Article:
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13 Aug 2020, 12:33
Alex Dziadosz

RWE lignite electricity production drops sharply – report

Clean Energy Wire/Focus Online/Rheinische Post

Utility RWE’s production from lignite coal fell sharply over the first half of 2020, even before the effects of Germany’s planned coal phase-out kick in, according to the company’s financial results. The company said that it plans to decommission its first lignite-fired unit with a total capacity of 300 megawatts by the end of the year. An additional 2,500 megawatts will be decommissioned over the following two years, and two-thirds of its lignite capacity will be shut down by 2030. The company said that 3,000 jobs would be shed in the sector by the end of 2022, and more than 6,000 jobs are would be cut by 2030. RWE called on the government to sign a public-law contract and pass a guideline on adjustment allowances for employees following the summer parliamentary recess.
A dpa report carried by Die Welt said that the company’s power plants in the Rhine area supplied 40 percent less electricity than in the same period one year earlier, while RWE's own renewables power generation actually produced more than lignite from January to June. RWE said that lignite and coal currently account for around 30 percent of its generation capacities and that share is scheduled to shrink to below 10 percent within a decade.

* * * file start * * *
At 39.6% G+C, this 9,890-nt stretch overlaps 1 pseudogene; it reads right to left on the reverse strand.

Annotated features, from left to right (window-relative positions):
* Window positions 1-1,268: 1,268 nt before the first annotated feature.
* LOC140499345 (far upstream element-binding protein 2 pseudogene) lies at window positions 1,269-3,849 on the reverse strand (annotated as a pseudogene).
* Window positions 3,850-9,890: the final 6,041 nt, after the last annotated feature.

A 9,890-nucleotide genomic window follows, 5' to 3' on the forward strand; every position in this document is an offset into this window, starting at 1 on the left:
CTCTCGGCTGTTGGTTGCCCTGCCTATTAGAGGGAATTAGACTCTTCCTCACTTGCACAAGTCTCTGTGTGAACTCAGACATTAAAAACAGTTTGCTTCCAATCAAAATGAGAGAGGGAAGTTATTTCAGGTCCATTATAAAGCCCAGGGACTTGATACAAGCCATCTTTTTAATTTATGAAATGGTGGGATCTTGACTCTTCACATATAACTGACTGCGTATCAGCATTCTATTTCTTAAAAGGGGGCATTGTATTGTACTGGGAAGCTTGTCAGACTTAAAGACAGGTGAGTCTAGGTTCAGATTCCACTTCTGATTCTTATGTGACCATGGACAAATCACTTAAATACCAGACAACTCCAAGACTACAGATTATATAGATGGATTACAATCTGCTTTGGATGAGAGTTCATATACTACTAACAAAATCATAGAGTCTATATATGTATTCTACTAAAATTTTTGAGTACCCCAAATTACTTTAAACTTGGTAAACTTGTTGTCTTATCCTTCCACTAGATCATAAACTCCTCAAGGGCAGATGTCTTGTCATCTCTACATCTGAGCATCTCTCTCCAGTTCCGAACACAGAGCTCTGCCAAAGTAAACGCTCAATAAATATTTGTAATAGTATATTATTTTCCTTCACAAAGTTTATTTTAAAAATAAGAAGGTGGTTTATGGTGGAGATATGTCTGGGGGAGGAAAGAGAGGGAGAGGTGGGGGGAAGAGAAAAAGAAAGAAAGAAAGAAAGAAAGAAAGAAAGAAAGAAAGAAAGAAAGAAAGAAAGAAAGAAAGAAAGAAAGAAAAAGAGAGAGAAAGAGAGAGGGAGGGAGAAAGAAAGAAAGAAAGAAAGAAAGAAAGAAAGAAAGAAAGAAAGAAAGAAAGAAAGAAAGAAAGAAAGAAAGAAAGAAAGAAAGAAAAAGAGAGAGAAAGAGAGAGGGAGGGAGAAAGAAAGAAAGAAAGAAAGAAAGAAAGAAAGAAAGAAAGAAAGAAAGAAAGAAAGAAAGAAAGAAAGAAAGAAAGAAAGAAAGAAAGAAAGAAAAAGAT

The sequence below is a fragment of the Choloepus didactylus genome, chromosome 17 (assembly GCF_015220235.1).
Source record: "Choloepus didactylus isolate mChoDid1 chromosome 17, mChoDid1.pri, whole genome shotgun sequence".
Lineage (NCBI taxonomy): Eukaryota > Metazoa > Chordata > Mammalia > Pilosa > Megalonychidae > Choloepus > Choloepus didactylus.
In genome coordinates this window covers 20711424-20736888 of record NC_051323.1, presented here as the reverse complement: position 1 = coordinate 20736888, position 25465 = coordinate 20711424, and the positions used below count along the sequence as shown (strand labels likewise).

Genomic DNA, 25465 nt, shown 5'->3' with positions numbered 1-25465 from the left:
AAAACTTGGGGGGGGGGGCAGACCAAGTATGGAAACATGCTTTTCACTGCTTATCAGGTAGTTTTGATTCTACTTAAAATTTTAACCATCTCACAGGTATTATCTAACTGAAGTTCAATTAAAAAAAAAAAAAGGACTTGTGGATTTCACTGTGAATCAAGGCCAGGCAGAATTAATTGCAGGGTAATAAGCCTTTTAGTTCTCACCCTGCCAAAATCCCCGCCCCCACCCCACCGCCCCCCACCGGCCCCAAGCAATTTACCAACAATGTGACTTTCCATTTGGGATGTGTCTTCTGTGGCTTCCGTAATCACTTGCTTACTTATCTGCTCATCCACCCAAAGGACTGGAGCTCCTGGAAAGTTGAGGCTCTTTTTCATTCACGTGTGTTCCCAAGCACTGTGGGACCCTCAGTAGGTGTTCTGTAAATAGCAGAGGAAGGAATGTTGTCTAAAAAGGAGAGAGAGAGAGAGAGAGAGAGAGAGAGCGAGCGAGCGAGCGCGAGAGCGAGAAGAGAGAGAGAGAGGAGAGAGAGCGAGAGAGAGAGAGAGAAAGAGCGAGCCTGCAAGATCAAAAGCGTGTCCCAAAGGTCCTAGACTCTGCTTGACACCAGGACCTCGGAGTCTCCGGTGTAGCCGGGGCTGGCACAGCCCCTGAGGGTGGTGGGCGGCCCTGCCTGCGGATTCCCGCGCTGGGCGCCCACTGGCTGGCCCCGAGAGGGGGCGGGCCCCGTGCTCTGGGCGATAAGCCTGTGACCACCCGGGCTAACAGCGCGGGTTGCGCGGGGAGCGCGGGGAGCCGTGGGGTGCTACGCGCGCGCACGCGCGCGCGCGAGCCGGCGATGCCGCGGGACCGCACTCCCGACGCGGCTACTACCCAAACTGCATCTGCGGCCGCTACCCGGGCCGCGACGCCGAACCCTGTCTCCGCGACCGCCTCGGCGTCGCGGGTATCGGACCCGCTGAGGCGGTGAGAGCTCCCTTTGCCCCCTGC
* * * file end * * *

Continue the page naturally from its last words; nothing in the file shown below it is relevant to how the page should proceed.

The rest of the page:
The public utility in the North Rhine-Westphalia town of Krefeld, meanwhile, faced criticism from local environmental activists for purchasing RWE shares for 2.4 million euros, Jens Voss writes in the Rheinische Post. "Even if RWE has apparently taken a new path, they are still a company that converts lignite into electricity and is therefore one of the biggest polluters and obstacles to the energy transition in Europe," the Green Party's mayoral candidate Thorsten Hansen was quoted as saying. Germany is aiming to phase out its last coal plants by 2038 at the latest.

Germany's energy transition has shaken the country’s dominant power companies to the core, because it undermines their traditional business model of centralised power generation. Investments in renewable energy sources, spin-offs and big asset swaps have been part of the strategies of RWE, E.ON,  Vattenfall and EnBW to cope with a new energy world.

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